Fort Worth’s fireworks fizzle: Stop trying to have such big shows on the July Fourth holiday

Matt Leclercq/mleclercq@star-telegram.com
·3 min read

If Fort Worth ever has a city fireworks show again — and the future should be in doubt — it should never be on the Fourth of July holiday itself. Move it to a weekend night.

In this drought-ridden year, misuse of fireworks fueled a miserably busy Monday night for the Fort Worth Fire Department. As more than 200 grass and brush fires broke out around the city, six city fire trucks were tied up fighting fires at the officially sanctioned Fort Worth’s Fourth show sponsored by the Tarrant Regional Water District and Streams and Valleys. The show came to an abrupt end when the banks of the Trinity River went ablaze.

Both sponsors should reconsider. Originally, the fireworks show was meant to deter residents from staging their own. But having it on July 4 exhausts the city’s firefighters and equipment, and creates traffic jams on bridges citywide that block emergency vehicles.

We don’t want to be a buzzkill when it comes to celebrating our cherished independence. But in these historic drought conditions, leaders should have made the difficult call to cancel the large show entirely. The expense, the danger and the frustration of those who trekked downtown — was it all worth it?

Fort Worth wasn’t alone. In McKinney, for instance, officials stopped the show when they realized strong winds could carry embers farther than they anticipated, endangering spectators.

Of course, the strain on our responders wouldn’t be so bad if not for terrible judgment by so many residents. Firefighters pay the cost of the selfishness of those who break the law to set off fireworks within the city.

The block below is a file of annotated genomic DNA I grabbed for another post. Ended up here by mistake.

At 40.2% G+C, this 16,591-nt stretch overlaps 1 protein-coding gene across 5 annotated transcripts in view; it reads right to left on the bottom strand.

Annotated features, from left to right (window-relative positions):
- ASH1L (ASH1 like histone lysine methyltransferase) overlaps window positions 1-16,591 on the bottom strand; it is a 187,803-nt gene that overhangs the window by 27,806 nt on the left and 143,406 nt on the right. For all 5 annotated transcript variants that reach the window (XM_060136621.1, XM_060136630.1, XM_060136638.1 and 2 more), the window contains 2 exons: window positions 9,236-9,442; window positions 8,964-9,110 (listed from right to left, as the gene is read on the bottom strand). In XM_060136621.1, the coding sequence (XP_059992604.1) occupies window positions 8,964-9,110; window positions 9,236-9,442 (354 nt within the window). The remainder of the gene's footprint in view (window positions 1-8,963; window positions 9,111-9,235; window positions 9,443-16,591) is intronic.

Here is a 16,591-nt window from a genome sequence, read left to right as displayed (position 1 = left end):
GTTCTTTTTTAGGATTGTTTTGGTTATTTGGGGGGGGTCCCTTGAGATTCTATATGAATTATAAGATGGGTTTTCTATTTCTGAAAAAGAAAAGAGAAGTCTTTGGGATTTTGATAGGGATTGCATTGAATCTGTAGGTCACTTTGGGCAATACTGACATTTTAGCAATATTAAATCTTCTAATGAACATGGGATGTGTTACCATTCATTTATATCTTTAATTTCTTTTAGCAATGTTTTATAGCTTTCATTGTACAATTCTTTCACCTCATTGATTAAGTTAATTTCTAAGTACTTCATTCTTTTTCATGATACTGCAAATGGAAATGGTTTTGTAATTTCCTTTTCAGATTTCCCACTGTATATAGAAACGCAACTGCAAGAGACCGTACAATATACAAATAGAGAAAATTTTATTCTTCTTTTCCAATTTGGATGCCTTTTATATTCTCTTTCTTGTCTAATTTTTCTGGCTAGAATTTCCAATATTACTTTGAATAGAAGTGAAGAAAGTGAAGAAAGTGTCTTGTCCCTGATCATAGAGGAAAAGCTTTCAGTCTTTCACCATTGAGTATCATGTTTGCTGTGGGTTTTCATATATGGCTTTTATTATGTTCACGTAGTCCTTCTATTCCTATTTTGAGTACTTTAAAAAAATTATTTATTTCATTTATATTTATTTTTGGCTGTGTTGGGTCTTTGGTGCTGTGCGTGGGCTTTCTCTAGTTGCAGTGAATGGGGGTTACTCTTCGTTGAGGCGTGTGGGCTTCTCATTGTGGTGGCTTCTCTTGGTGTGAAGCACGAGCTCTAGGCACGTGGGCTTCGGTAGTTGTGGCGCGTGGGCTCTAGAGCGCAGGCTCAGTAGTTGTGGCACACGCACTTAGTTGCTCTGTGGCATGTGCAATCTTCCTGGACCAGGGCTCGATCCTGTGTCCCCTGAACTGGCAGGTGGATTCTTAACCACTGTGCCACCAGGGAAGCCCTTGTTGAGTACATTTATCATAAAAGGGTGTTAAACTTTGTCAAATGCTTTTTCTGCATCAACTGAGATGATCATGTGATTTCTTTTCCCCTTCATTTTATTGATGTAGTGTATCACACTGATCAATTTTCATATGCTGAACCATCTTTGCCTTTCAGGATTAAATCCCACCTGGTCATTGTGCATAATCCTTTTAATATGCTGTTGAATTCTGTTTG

The debate over the city fireworks show has reignited every year for 45 years or more. If it were good for city shops and businesses, we’d say keep it. But this show is a hindrance to downtown business and to needed emergency services.

The show is not sponsored by the city. The water district originated it to draw attention, crowds and support for the Trinity River and Panther Island.

What happened Monday night did not make friends for either one.

Instead, water authority officials should reconsider whether they want to continue the show at all. It’s cool to bill it as the largest show in the Dallas-Fort Worth area and all that, but when it ends in a blaze after 5 minutes, you haven’t exactly crushed Addison’s Kaboom Town or Dallas’ Fair Park event.

If there are shows in the future, book them for the weekend before July Fourth, when more firefighters are available. The Rangers, the Fort Worth Symphony (in the Botanic Garden) and the Fort Worth Stockyards have put on successful fireworks shows in the past.

Arlington has had it right for years. That city’s fireworks are on July 3, with a parade on Independence Day. The night of July Fourth should be set aside to minimize the strain on first responders and public safety.

Everyone wants successful fireworks shows for the Fourth. Ideally, they deter more-dangerous amateur efforts in neighborhoods. But the No. 1 priority should be protecting emergency workers and fire department staffing for those in need.

What Fort Worth saw Monday night is no way to celebrate.